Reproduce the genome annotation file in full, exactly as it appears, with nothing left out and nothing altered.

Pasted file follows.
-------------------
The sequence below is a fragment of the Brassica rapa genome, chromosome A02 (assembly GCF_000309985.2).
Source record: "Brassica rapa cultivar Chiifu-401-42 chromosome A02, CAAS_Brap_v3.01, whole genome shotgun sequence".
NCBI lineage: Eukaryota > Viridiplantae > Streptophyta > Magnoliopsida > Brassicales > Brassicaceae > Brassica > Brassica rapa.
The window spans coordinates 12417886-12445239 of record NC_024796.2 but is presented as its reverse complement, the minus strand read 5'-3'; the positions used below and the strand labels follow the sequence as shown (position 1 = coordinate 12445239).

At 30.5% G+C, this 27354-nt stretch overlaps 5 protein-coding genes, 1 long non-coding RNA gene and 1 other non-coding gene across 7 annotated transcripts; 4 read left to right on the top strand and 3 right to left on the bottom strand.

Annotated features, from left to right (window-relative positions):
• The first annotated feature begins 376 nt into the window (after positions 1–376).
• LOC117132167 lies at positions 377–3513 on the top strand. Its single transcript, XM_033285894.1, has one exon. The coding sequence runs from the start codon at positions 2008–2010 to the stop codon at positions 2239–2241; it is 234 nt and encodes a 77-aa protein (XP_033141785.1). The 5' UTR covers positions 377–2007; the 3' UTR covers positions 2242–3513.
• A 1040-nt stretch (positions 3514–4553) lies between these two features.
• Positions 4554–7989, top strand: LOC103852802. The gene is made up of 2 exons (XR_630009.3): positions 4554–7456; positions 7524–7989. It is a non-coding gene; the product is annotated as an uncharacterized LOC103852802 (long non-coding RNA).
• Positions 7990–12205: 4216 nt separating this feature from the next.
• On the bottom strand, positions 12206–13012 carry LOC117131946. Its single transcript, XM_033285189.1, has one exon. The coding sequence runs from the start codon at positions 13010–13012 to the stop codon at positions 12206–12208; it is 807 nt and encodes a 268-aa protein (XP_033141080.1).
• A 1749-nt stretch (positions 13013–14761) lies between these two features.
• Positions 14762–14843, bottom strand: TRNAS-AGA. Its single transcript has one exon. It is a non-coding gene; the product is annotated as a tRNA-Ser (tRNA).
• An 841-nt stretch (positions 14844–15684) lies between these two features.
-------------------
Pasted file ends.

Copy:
The sequence below is a fragment of the Brassica rapa genome, chromosome A02 (assembly GCF_000309985.2).
Source record: "Brassica rapa cultivar Chiifu-401-42 chromosome A02, CAAS_Brap_v3.01, whole genome shotgun sequence".
NCBI lineage: Eukaryota > Viridiplantae > Streptophyta > Magnoliopsida > Brassicales > Brassicaceae > Brassica > Brassica rapa.
The window spans coordinates 12417886-12445239 of record NC_024796.2 but is presented as its reverse complement, the minus strand read 5'-3'; the positions used below and the strand labels follow the sequence as shown (position 1 = coordinate 12445239).

At 30.5% G+C, this 27354-nt stretch overlaps 5 protein-coding genes, 1 long non-coding RNA gene and 1 other non-coding gene across 7 annotated transcripts; 4 read left to right on the top strand and 3 right to left on the bottom strand.

Annotated features, from left to right (window-relative positions):
• The first annotated feature begins 376 nt into the window (after positions 1–376).
• LOC117132167 lies at positions 377–3513 on the top strand. Its single transcript, XM_033285894.1, has one exon. The coding sequence runs from the start codon at positions 2008–2010 to the stop codon at positions 2239–2241; it is 234 nt and encodes a 77-aa protein (XP_033141785.1). The 5' UTR covers positions 377–2007; the 3' UTR covers positions 2242–3513.
• A 1040-nt stretch (positions 3514–4553) lies between these two features.
• Positions 4554–7989, top strand: LOC103852802. The gene is made up of 2 exons (XR_630009.3): positions 4554–7456; positions 7524–7989. It is a non-coding gene; the product is annotated as an uncharacterized LOC103852802 (long non-coding RNA).
• Positions 7990–12205: 4216 nt separating this feature from the next.
• On the bottom strand, positions 12206–13012 carry LOC117131946. Its single transcript, XM_033285189.1, has one exon. The coding sequence runs from the start codon at positions 13010–13012 to the stop codon at positions 12206–12208; it is 807 nt and encodes a 268-aa protein (XP_033141080.1).
• A 1749-nt stretch (positions 13013–14761) lies between these two features.
• Positions 14762–14843, bottom strand: TRNAS-AGA. Its single transcript has one exon. It is a non-coding gene; the product is annotated as a tRNA-Ser (tRNA).
• An 841-nt stretch (positions 14844–15684) lies between these two features.